Ceremonies in modern Jewish life
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Ceremonies in modern Jewish life by Jacob David Schwarz

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Published by Commission on synagogue activities, The Union of American Hebrew congregations in Cincinnati .
Written in English


  • Judaism -- Customs and practices.

Book details:

Edition Notes

Statementby Rabbi Jacob D. Schwarz.
LC ClassificationsBM700 .S35
The Physical Object
Paginationvi, 78 p.
Number of Pages78
ID Numbers
Open LibraryOL6356995M
LC Control Number37020458

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  Anita Diamant has written several excellent how-to guides on liberal (Reform) Judaism, including Choosing a Jewish Life: A Handbook for People Converting to Judaism and for Their Family and Friends, Living a Jewish Life, Updated and Revised Edition: Jewish Traditions, Customs, and Values for Today's Families, The New Jewish Wedding, Revised, and the The New Jewish Baby Book: Names, Ceremonies 5/5(7). Excerpted with permission from Teaching Jewish Life Cycle: Insights and Activities (A.R.E. Publishing, Inc.). Recent years have seen an explosion of new Jewish mimeographed rituals to Xeroxed rituals to desktop-published rituals to rituals that have been performed but not recorded, the willingness to capture the large and small moments of our lives through ritual has become part. The Book of Life in the Bible. In modern Jewish observance of Rosh Hashanah, the principal themes are: ance (Teshuvah in Hebrew-literally "turning back" to God). tion-restoration of a severed relationship with God. One very interesting ceremony of Rosh Hashanah is the custom of Tashlikh. In a Tashlikh service.   In Judaism, rituals and religious observances are grounded in Jewish law (halakhah, lit. "the path one walks."An elaborate framework of divine mitzvot, or commandments, combined with rabbinic laws and traditions, this law is central to Judaism.. Halakhah governs not just religious life, but daily life, from how to dress to what to eat to how to help the poor.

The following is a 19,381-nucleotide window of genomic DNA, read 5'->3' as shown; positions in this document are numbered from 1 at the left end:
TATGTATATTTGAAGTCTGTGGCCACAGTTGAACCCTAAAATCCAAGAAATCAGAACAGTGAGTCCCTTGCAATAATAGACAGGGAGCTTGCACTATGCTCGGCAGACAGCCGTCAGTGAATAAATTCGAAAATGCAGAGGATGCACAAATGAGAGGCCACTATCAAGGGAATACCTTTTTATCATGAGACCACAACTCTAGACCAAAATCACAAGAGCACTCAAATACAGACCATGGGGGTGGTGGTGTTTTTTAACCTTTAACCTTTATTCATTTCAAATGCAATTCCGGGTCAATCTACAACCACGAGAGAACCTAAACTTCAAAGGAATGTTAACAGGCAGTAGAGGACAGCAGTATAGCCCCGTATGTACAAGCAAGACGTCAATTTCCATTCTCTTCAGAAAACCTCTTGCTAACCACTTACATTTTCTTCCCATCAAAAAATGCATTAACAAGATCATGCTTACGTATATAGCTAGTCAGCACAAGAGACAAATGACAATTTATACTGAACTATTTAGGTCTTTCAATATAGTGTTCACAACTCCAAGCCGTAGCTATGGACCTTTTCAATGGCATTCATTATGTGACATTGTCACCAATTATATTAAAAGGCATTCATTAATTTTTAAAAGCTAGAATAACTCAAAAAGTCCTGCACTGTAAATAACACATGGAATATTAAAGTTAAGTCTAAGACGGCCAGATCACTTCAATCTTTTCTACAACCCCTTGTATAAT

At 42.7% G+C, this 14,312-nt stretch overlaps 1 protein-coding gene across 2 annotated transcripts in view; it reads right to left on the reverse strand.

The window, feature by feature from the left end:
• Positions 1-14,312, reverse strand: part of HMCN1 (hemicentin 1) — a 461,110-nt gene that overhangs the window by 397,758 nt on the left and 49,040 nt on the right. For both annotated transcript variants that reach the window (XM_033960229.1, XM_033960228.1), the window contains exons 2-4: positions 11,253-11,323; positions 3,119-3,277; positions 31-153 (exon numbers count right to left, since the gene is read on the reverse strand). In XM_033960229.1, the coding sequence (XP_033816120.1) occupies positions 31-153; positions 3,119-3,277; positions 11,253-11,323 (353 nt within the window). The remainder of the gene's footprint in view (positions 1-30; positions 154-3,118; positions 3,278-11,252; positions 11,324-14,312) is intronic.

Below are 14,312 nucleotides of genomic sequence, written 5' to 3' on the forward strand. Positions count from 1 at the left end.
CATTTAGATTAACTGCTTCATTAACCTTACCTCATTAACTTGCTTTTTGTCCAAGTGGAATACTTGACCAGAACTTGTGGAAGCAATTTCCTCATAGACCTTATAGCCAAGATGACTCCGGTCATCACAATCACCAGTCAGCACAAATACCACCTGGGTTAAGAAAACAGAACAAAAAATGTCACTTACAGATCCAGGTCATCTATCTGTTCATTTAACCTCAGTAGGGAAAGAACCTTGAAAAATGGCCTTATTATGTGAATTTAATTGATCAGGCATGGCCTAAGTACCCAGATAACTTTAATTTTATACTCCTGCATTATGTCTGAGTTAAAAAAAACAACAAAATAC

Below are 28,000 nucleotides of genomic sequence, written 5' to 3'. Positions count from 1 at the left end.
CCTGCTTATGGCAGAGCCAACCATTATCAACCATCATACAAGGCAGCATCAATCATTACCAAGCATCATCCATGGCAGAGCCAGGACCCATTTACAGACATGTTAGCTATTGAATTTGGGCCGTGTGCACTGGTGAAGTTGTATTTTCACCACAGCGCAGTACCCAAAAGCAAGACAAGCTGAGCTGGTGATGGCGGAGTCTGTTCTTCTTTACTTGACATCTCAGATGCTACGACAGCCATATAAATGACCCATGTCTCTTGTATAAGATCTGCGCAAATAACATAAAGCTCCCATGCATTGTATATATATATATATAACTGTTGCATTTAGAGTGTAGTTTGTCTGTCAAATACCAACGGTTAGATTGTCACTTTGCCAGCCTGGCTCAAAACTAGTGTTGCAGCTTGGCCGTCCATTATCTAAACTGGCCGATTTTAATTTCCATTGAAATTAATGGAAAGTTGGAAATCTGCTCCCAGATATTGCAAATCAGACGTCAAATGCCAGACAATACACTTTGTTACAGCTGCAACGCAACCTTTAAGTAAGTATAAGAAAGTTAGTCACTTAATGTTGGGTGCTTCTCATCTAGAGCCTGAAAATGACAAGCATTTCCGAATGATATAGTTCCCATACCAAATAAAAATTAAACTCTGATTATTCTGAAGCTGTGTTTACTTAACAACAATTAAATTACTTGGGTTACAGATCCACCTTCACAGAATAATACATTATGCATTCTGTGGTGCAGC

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“Happy [are] the children who live in the simple, practical atmosphere of the Jewish Home,” rhapsodized Esther Jane Ruskay in her paean to domestic Judaism, Hearth and Home Essays, in which she lavishly extolled the Jewish home’s “beautiful ceremonies, healthful restraints, and simple pleasures.” Thanks to those heymisch attributes, the American Jew lived a “temperate, well.   The Jewish marriage blessing, often construed to be the wedding vows, translates to, “Behold, you are consecrated to me with this ring according to the laws of Moses and Israel.” While other vows are not a formal requirement in a Jewish wedding, many modern couples choose to write and exchange their vows before or after the wedding ceremony.   In the process, Jewish women have taken increasingly active roles in wedding ceremonies and doors have opened wide to ritual celebration for same-sex marriages as well. The Jewish wedding ring ceremony provides a prime example of how this evolution. In biblical times, fathers arranged marriages. A Breath of Life: Feminism in the American Jewish Community, Brandeis University Press, , p. ). Arthur Waskow and Phyllis Berman write in their life-cycle book A Time for Every Purpose Under Heaven (Farrar, Strauss, and Giroux, ) that mikveh "might provide the pool of meaning through which a baby girl enters the covenant" (p.